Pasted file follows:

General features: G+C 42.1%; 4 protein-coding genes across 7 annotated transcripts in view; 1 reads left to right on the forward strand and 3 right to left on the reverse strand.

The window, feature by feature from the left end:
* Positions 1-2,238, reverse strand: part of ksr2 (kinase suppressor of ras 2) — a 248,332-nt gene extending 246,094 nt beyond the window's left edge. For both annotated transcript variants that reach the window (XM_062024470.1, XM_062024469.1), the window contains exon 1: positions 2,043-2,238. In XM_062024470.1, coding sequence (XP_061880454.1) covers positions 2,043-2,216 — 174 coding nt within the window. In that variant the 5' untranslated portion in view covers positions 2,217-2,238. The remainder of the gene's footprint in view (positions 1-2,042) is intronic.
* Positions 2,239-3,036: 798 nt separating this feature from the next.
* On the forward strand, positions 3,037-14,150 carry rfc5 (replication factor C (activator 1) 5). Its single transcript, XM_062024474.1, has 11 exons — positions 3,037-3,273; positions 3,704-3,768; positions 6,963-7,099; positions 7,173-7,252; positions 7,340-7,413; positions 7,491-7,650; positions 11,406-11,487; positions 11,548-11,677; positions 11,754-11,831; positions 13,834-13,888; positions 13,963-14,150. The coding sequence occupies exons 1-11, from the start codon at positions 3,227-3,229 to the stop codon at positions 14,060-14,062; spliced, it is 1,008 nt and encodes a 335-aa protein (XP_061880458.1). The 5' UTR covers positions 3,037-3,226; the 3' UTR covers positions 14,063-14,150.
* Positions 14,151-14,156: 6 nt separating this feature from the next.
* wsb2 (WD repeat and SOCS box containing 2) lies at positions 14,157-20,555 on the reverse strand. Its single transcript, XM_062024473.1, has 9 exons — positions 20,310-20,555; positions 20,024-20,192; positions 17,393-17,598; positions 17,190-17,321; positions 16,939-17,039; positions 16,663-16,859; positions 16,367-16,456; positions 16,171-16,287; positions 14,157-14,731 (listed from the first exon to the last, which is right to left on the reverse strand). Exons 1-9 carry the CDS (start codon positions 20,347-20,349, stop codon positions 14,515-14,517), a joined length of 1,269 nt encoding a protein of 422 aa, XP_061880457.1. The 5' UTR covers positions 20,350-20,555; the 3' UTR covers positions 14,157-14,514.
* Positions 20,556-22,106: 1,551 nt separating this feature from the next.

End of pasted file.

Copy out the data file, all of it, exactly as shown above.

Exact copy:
General features: G+C 42.1%; 4 protein-coding genes across 7 annotated transcripts in view; 1 reads left to right on the forward strand and 3 right to left on the reverse strand.

The window, feature by feature from the left end:
* Positions 1-2,238, reverse strand: part of ksr2 (kinase suppressor of ras 2) — a 248,332-nt gene extending 246,094 nt beyond the window's left edge. For both annotated transcript variants that reach the window (XM_062024470.1, XM_062024469.1), the window contains exon 1: positions 2,043-2,238. In XM_062024470.1, coding sequence (XP_061880454.1) covers positions 2,043-2,216 — 174 coding nt within the window. In that variant the 5' untranslated portion in view covers positions 2,217-2,238. The remainder of the gene's footprint in view (positions 1-2,042) is intronic.
* Positions 2,239-3,036: 798 nt separating this feature from the next.
* On the forward strand, positions 3,037-14,150 carry rfc5 (replication factor C (activator 1) 5). Its single transcript, XM_062024474.1, has 11 exons — positions 3,037-3,273; positions 3,704-3,768; positions 6,963-7,099; positions 7,173-7,252; positions 7,340-7,413; positions 7,491-7,650; positions 11,406-11,487; positions 11,548-11,677; positions 11,754-11,831; positions 13,834-13,888; positions 13,963-14,150. The coding sequence occupies exons 1-11, from the start codon at positions 3,227-3,229 to the stop codon at positions 14,060-14,062; spliced, it is 1,008 nt and encodes a 335-aa protein (XP_061880458.1). The 5' UTR covers positions 3,037-3,226; the 3' UTR covers positions 14,063-14,150.
* Positions 14,151-14,156: 6 nt separating this feature from the next.
* wsb2 (WD repeat and SOCS box containing 2) lies at positions 14,157-20,555 on the reverse strand. Its single transcript, XM_062024473.1, has 9 exons — positions 20,310-20,555; positions 20,024-20,192; positions 17,393-17,598; positions 17,190-17,321; positions 16,939-17,039; positions 16,663-16,859; positions 16,367-16,456; positions 16,171-16,287; positions 14,157-14,731 (listed from the first exon to the last, which is right to left on the reverse strand). Exons 1-9 carry the CDS (start codon positions 20,347-20,349, stop codon positions 14,515-14,517), a joined length of 1,269 nt encoding a protein of 422 aa, XP_061880457.1. The 5' UTR covers positions 20,350-20,555; the 3' UTR covers positions 14,157-14,514.
* Positions 20,556-22,106: 1,551 nt separating this feature from the next.